Jane Austen Knew About the Neg

The BBC’s version of Pride and Prejudice surpasses any other adaptation of the Great Jane.  Novels tend to make for poor movies, but their dramatic rhythms make for great television series.  Part of the reason for this version’s excellence, I think, stems from the attraction all women feel for Darcy, as played by Colin Firth.  He’s the most manly of all Austen’s beaux and the most skilled in game–clearly at work in this excerpt, Darcy’s first appearance at a public ball.  The whole thing unfolds perfectly: First, Elizabeth generates a bit of a jealousy plot for herself as she watches her sister, Jane, dance with the highly valued Mr. Bingley. Second, Darcy does not directly approach Elizabeth, but instead he lingers within earshot. Finally, he launches the negs that every woman I know who has seen this remembers to this day: 

Bingley: Come, you must dance. 

Darcy: I certainly shall not. At an assembly such as this? It would be unsupportable. 

[Cut to Elizabeth yearning to prove her worth.]

Darcy: Your sisters are engaged at present. I would think it a punishment to stand up with any other woman in the room.

[He accomplishes three things: another neg, preselection–he’s here with other high value women–and he makes a nod to caring for others.]

Bingley: I wouldn’t be as fastidious for a kingdom. I never met so many  pleasant girls in my life, except for one uncommonly pretty.

[Darcy’s wingman calls him out on his bull shittake. Great Cat theory here: lay out the toy, wiggle it, tempt, but pull away…]

Darcy: You have been dancing with the only handsome girl in the room. 

Bingley: She is the most beautiful creature I ever beheld. 

[This is smooth. The mere fact that Bingley is interested in Jane ignites hope in Elizabeth.  Might Darcy want me?] 

Bingley: (indicating Elizabeth) Look there’s one of her sisters. She’s very pretty, too. I dare say agreeable. 

Darcy: She’s tolerable, I suppose. But she’s not handsome enough to tempt me. 

[Elizabeth’s stung, but tropical underneath that dress. Darcy continues, unrelenting…]

Darcy: Bingley! I’m in no mood to give consequence to young ladies who are slighted by other men. Go back to your partner and enjoy her smiles for the rest of the evening. 

[Disqualifies himself as suitor and demonstrates her much lower social value.]

Admittedly, the scene ends on Darcy feeling some guilt for having been so rough. But the game has been played. The only thing Elizabeth can do is runaway and laugh with other girly girls. Despite her rationalizations to the contrary, Elizabeth’s heart is his. Biomechanics is god.

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3 responses to “Jane Austen Knew About the Neg

  1. Pingback: It’s a Mad, Mad, Mad, Mad, Mad…um…yeah. « Barely Knit Together

  2. supertailz

    I have to say I disagree kind of wholeheartedly. I think you kind of missed the point of Pride and Prejudice by quite a ways in this take on it. What Jane Austen is espousing is sincerity and it’s completely obvious both in that Elizabeth *doesn’t* even begin to like Darcy until she realises that a) she misjudged him and b) he starts behaving in a polite, honest and *nice* manner. The idea that Elizabeth is in any way attracted to his initial bastardly behaviour is simply extrapolating things from the text that just aren’t there. Some people may have responded in that way to those remarks – I can’t speak as to whether you’d be one of them – but Elizabeth certainly didn’t and wouldn’t. She’s attracted to a good person and politeness – equally obvious in her initial attraction to Wickham which is based on his “appearance of goodness” and when she discovers that it’s merely an appearance her attraction to him dies.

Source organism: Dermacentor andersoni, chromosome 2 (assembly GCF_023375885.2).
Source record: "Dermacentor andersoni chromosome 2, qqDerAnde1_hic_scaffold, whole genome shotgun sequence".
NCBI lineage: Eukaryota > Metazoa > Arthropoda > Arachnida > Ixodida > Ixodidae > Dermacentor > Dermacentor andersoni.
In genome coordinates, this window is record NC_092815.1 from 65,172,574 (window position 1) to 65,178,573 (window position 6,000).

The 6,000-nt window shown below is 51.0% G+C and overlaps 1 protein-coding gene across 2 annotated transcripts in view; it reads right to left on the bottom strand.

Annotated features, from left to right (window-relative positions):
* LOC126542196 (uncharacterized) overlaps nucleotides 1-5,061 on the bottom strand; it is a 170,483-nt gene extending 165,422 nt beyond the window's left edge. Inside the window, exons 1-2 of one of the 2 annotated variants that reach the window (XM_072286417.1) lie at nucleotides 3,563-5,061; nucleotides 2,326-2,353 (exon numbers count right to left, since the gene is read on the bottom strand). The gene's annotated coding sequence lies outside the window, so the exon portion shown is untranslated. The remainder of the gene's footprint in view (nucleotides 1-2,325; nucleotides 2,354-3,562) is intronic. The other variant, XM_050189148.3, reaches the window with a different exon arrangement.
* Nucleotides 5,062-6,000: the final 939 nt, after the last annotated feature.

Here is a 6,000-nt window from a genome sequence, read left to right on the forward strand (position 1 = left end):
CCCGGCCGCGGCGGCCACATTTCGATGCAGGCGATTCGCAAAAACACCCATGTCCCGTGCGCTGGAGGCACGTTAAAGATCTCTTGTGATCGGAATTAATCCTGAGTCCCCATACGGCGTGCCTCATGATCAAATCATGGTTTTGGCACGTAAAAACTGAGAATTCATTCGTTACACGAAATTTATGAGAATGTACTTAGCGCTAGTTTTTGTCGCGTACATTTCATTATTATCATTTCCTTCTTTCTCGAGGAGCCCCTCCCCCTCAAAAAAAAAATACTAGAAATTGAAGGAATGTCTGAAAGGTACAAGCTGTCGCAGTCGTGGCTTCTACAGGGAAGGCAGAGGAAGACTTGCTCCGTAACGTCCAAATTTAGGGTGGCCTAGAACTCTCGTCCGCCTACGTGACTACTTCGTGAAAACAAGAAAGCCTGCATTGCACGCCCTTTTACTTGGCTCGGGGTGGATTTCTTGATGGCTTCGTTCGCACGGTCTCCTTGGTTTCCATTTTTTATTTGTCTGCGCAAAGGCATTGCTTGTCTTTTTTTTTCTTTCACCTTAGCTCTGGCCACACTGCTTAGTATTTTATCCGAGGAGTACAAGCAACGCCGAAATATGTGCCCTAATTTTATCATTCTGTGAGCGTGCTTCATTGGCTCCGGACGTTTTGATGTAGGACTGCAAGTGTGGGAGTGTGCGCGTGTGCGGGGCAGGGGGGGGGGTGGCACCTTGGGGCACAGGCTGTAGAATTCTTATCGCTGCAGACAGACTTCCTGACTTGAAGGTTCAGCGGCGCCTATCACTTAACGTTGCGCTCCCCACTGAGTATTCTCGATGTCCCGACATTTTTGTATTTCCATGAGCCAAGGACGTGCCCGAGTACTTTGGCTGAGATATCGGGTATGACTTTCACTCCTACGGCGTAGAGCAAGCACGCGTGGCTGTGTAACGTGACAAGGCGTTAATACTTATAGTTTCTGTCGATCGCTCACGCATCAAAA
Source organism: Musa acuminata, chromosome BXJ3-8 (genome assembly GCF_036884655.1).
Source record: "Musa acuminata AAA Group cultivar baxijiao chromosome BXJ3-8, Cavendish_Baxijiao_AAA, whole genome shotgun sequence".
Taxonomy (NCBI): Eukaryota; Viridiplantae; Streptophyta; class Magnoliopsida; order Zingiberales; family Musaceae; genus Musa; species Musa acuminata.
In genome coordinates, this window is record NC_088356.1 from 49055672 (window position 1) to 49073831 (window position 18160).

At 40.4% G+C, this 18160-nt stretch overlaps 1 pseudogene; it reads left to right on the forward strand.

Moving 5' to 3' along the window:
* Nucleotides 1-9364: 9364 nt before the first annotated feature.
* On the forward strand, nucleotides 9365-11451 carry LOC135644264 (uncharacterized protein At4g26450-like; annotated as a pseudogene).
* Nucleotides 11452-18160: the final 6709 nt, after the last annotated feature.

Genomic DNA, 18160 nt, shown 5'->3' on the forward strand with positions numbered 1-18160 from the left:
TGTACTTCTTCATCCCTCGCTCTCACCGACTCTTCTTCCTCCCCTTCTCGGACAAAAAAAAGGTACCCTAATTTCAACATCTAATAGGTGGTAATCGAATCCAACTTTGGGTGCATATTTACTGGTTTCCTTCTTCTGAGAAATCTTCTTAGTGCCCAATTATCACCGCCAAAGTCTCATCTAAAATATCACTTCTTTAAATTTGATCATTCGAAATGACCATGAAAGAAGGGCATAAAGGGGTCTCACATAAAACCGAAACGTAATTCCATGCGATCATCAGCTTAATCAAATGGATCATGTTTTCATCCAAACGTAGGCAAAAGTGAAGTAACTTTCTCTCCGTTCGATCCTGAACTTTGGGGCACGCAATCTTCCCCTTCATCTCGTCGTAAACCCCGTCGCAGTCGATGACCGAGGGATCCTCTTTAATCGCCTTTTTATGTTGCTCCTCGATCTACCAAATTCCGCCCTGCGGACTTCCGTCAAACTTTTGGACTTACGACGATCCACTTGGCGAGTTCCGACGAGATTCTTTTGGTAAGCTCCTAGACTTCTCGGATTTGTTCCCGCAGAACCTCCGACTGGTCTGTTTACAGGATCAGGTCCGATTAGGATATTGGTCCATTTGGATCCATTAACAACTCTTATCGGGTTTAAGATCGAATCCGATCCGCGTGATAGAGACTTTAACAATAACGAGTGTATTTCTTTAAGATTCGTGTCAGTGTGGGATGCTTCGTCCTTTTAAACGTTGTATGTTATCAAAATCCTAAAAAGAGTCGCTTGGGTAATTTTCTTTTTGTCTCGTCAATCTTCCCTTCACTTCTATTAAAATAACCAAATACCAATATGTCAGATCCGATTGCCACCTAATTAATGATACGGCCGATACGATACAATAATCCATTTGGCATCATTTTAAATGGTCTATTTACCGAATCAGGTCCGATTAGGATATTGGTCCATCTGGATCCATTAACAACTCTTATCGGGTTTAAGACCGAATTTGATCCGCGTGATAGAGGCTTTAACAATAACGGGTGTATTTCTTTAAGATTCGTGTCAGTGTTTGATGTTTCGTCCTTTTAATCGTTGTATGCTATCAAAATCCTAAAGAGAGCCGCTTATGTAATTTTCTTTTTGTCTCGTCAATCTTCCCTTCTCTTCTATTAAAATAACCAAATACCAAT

Had Elizabeth liked Darcy for his rudeness, not only would she have fallen for him entirely when he proposed to her and the whole book would have been much shorter, but they would have ended up in the unequal relationship of which her father was so afraid for her. Instead of which it isn’t until sincerity, honesty and “gentlemanlike behaviour” are factors in their relationship that she falls for him.

    The neg often works (in my opinion unfortunately) but I think you are sincerely mistaken in supposing this to be one of the cases. Take instead a book like “Twilight” which shows a completely unhealthy relationship based pretty much solely around the concept of “the neg”. Leave P&P alone; it doesn’t deserve what you did to it.

  3. finsalscollons

    “Elizabeth *doesn’t* even begin to like Darcy until she realises that a) she misjudged him and b) he starts behaving in a polite, honest and *nice* manner. ”

    Having read twice the novel and seen two adaptations, I don’t quite agree. You forgot the c) reason. I will write it for you:

    and c) she travels to Darcy’s estate, realizes how amazingly rich Darcy is and imagines herself as the owner of these possessions through marriage.

    Elizabeth is the ultimate golddigger. When asked when she started loving Darcy she says: “When I saw his estate” (I am quoting by memory).

    Read Jane Austen and see how the economical motivations of the female characters are clear and go along with their romantic motivations. Good old Jane knew more about the nature of women and their hypergamy that most modern commentators.

    And this is one of the hundred reasons I love Jane Austen. Everything which is covert in our society is open in their novels.

    A modern woman would say about a man who is attracted to because of his riches: “He is quite a catch”, “He is successful”, “He is a leader”, “He is a gentleman”, “He treats me like a queen”, “He comes from a good family” and other euphemisms. Jane Austen is blunter. Her descriptions of their male characters often start like this: “Mr. So-and-So was a rich heir and had a rent of zillion pounds”.

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